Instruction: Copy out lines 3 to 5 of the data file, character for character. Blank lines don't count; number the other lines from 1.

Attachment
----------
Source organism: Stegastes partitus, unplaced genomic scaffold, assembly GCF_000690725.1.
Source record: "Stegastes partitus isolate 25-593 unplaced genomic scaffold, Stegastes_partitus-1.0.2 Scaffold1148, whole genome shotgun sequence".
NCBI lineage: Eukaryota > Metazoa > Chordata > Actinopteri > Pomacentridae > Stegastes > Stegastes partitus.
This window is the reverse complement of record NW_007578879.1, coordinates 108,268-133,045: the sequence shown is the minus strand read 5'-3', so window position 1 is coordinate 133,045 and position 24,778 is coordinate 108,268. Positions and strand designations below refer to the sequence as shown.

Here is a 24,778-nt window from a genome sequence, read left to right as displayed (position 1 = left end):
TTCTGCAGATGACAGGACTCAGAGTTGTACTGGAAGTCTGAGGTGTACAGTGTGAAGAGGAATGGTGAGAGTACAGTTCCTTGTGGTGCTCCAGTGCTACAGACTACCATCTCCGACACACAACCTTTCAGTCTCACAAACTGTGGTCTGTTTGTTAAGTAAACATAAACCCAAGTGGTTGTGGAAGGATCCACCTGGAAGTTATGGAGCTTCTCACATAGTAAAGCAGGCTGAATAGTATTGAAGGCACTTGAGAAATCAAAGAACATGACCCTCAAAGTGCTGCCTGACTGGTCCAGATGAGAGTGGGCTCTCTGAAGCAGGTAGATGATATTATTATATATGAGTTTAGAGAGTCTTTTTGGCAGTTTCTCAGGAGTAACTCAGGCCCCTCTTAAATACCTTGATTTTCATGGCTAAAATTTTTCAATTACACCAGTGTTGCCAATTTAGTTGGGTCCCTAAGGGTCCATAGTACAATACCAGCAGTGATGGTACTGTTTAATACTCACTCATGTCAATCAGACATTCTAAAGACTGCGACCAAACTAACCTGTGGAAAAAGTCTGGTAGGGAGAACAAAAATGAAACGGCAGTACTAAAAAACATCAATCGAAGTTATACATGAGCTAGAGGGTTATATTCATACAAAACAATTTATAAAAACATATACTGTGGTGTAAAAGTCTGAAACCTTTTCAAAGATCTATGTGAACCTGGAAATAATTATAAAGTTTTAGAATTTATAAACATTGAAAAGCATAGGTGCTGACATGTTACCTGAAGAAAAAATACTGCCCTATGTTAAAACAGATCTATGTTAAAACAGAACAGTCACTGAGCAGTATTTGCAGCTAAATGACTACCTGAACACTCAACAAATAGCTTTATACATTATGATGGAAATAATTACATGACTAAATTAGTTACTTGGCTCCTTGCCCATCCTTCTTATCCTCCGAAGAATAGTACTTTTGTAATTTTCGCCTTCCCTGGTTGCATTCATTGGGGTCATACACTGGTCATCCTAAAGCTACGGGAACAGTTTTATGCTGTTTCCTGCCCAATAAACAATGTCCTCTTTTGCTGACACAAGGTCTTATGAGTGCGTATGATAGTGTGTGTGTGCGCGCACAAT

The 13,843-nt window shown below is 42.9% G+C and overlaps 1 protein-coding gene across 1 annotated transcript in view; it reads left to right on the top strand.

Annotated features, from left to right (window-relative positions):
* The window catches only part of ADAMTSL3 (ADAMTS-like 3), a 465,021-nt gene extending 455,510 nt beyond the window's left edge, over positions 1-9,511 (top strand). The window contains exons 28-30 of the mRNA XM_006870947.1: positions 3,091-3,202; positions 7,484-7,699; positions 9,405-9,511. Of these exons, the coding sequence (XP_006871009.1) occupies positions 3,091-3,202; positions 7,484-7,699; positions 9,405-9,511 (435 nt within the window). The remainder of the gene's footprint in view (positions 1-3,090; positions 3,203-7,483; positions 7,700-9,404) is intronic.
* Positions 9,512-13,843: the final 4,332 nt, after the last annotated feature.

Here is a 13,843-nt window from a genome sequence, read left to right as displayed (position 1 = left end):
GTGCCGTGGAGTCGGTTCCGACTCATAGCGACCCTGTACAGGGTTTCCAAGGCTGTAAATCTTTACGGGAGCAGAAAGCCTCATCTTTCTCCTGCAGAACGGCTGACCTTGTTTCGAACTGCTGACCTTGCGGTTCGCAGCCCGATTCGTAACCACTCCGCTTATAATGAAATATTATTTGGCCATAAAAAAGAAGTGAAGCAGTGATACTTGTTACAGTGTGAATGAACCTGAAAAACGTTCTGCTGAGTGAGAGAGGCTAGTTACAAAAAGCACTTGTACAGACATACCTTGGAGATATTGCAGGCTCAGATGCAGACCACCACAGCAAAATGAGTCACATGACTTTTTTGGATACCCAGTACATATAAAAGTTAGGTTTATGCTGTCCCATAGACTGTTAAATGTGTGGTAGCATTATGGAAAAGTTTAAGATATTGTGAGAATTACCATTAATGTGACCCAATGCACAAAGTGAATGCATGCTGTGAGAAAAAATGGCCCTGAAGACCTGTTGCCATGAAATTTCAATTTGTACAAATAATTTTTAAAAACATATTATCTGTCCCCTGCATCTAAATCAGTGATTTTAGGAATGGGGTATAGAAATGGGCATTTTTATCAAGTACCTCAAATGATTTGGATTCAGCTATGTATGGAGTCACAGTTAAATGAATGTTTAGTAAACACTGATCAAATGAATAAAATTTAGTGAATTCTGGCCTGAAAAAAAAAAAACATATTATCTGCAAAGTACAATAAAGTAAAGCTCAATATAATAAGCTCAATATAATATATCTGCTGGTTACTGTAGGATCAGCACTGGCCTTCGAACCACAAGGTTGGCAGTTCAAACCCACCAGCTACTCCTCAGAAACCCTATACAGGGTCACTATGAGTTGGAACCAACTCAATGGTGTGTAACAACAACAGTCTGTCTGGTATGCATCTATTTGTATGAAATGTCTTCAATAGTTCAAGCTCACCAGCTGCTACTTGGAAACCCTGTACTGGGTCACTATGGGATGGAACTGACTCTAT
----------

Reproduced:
NCBI lineage: Eukaryota > Metazoa > Chordata > Actinopteri > Pomacentridae > Stegastes > Stegastes partitus.
This window is the reverse complement of record NW_007578879.1, coordinates 108,268-133,045: the sequence shown is the minus strand read 5'-3', so window position 1 is coordinate 133,045 and position 24,778 is coordinate 108,268. Positions and strand designations below refer to the sequence as shown.

Here is a 24,778-nt window from a genome sequence, read left to right as displayed (position 1 = left end):